Where is Cough-Cold Going?

Discussion
May 07, 2007

By Laura Klepacki, special to GMDC

Through a host of quick business retention maneuvers, overall industry sales of cough, cold and allergy medications have remained strong despite restrictions imposed by the Combat Methamphetamine Epidemic Act.

Not all segments, however, went unscathed. Supermarket private label has taken a big hit.

The Act, intended to thwart the illicit use of the key ingredient pseudoephedrine (PSE) in the making of street drugs, went into full effect in September 2006. It limits consumer purchase amounts and requires stock to be placed in locked cases or behind pharmacy counters. Several states already had laws on the books making it additionally challenging for retailers operating in various states.

Despite the pressures on manufacturers and retailers, remarkably, total category sales in food, drug and mass stores except Wal-Mart, rose over the 52-weeks ended March 25, according to Information Resources Inc. For instance, sales of cold, allergy and sinus items in liquid and powder forms inched up 3.9 percent to $630.6 million and sales in the tablet/packet segment climbed 7.2 percent to $2.13 billion.

Supermarket volume has not been so robust. Sales of cold, allergy and sinus items in liquid and powder form declined 3.4 percent to $224.9 million, with private label plummeting 29 percent to $30.3 million. For the tablet/packet sector, sales were flat at $683.8 million, with private label dropping 18 percent to $98.1 million.

Supermarkets have suffered because many lack pharmacy counters – the actual number has declined from 10,867 to 9,972 in recent years. Furthermore, pharmacy counters do not have the extended hours of the total store, so access is further limited.

Private label did better at drugstores.

At drugstores, sales of cold, allergy and sinus liquid/powder rose 6.3 percent to $355.2 million, with private label down 18.5 percent to $57.4 million. In the more important tablet/packet segment, however, sales did climb 11 percent to $1.28 billion, with private label volume up 5.8 percent.

Branded manufacturers reacted quickly with reformulations. For instance, Sudafed jumped in with the new Sudafed PE, replacing PSE with the active ingredient phenylephrine. Now it offers products both behind the counter and in open stock sections. Sudafed PE lasts only four hours, compared to six for the original.

Claritin didn’t reformulate, but created an advertising campaign to make customers aware of where the products are now found in-store, noted Julie Lux, spokeswoman for Schering-Plough, Claritin’s manufacturer. Sales have responded strongly.

Manufacturers are now working with retailers to improve stocking and organization of these behind-the-counter sections.

For as noted by pharmacist Robert Egelund of the Hy-Vee supermarket chain in West Des Moines, Iowa, space is extremely tight. Hy-Vee, for one, has slashed its cough/cold stock-keeping units from 160 to 50.

“Our sales have decreased dramatically,” he said. When deciding what to keep, Hy-Vee has favored private label in many cases over national brands.

Discussion Questions: What is the long-term outlook for the cough-cold category?
Are retailers missing an opportunity with PSE products behind the counter by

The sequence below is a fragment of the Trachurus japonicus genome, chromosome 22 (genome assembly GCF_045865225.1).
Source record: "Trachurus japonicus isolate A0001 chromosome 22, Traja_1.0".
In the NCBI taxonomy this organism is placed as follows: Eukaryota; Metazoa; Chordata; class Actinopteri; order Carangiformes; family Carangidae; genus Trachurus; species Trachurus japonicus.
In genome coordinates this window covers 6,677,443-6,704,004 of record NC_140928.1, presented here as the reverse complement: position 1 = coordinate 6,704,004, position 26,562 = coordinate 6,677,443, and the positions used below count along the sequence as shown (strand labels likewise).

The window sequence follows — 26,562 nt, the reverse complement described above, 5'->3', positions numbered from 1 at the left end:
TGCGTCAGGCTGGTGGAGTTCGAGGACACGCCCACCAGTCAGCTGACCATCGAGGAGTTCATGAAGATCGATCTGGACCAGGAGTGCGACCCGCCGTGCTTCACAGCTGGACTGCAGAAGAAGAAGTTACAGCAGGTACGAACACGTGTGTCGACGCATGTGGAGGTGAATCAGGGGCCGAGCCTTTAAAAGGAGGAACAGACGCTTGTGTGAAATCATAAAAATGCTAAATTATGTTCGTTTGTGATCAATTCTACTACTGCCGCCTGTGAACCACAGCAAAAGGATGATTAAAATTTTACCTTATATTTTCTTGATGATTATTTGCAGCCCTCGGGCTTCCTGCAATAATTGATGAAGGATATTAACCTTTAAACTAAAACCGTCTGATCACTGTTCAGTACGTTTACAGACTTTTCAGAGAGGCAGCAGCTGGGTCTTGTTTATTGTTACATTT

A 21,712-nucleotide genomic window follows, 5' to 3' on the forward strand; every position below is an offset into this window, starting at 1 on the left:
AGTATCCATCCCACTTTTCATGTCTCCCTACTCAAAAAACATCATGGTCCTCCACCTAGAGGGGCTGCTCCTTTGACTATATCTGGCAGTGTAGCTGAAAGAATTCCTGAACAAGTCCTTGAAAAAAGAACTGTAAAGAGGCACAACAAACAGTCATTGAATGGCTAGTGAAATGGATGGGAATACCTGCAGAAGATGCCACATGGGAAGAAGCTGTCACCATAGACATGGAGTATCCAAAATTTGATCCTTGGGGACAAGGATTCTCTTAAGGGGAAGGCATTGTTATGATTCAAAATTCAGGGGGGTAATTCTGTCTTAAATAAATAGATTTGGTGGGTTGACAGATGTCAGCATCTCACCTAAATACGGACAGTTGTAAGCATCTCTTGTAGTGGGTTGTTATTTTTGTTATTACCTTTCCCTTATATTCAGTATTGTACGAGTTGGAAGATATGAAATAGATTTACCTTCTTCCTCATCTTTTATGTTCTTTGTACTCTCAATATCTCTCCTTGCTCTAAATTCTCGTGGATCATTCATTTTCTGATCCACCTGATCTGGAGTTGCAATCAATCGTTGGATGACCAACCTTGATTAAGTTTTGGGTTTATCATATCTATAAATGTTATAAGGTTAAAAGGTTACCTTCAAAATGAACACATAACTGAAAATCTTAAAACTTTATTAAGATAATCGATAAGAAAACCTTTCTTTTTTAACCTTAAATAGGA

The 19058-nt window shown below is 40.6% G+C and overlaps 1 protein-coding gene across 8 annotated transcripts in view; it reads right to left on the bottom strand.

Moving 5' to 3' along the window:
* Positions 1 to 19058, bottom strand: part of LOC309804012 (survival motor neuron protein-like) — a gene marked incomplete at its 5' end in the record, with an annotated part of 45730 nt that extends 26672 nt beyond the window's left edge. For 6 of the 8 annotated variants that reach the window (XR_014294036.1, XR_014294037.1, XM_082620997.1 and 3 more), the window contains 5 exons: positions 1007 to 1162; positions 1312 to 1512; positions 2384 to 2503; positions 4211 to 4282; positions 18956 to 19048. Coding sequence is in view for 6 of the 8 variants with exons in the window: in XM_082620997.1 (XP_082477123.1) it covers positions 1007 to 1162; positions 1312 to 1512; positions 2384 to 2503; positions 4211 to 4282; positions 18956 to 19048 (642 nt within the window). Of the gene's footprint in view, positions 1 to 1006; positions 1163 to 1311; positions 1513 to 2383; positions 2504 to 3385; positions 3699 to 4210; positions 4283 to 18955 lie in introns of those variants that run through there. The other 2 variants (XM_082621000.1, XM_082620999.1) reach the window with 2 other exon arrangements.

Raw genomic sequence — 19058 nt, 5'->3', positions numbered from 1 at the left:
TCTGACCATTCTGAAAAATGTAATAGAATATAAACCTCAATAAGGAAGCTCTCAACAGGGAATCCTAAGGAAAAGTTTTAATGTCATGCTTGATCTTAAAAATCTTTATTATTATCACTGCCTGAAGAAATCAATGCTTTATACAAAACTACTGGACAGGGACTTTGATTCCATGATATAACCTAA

not training clerks to promote private label when customers are seeking PSE
products?

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3 Comments on "Where is Cough-Cold Going?"


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Mark Lilien
Guest
15 years 22 days ago

Store staff generally don’t have time to promote anything personally, let alone private label PSE products. Is there anyone left in America who hasn’t already made up his/her mind about whether it’s worthwhile to buy private label OTC drugs? The best PSE approach: the brands who’ve made cardboard cards similar to their product labels, which are displayed in the former shelf sections. Customers bring the cards to the staff who give them the product desired in exchange.

Mary Baum
Guest
Mary Baum
15 years 18 days ago

If it really is taking five minutes to fill a customer’s request for a branded PSE product, it seems to me that’s ample time to suggest the store’s cheaper alternative.

What if stores put a non-pharmacist back there at the height of the season just to handle the cough-cold business, and maybe gave the PSE customers their own line or numbering system, taking them out of the pharmacy crush?

David Biernbaum
Guest
15 years 18 days ago
Overall, sales on cough and cold products that contain pseudoephedrine (PSE) largely still depend on demand, the strength of any given cough, cold, or allergy season, and consumer habits of what they purchased in the past, and that’s probably why Claritin and other PSE products have not declined too much in chain drug and discount where pharmacies are available. However, I predict that in years to come, consumers will become increasingly frustrated with having to wait in a pharmacy line to purchase PSE products. The current system in place in most pharmacies is time-consuming for the busy consumer that isn’t in the pharmacy line for any other reason. Some pharmacies are taking as long as 5 minutes just to process each customer that is purchasing a PSE item while other customers stand in front, and behind, waiting to process prescriptions. I suspect that PSE products are still doing well because consumers still desire PSE products out of habit and some probably do not feel that other formulations work for them quite as well. In terms… Read more »
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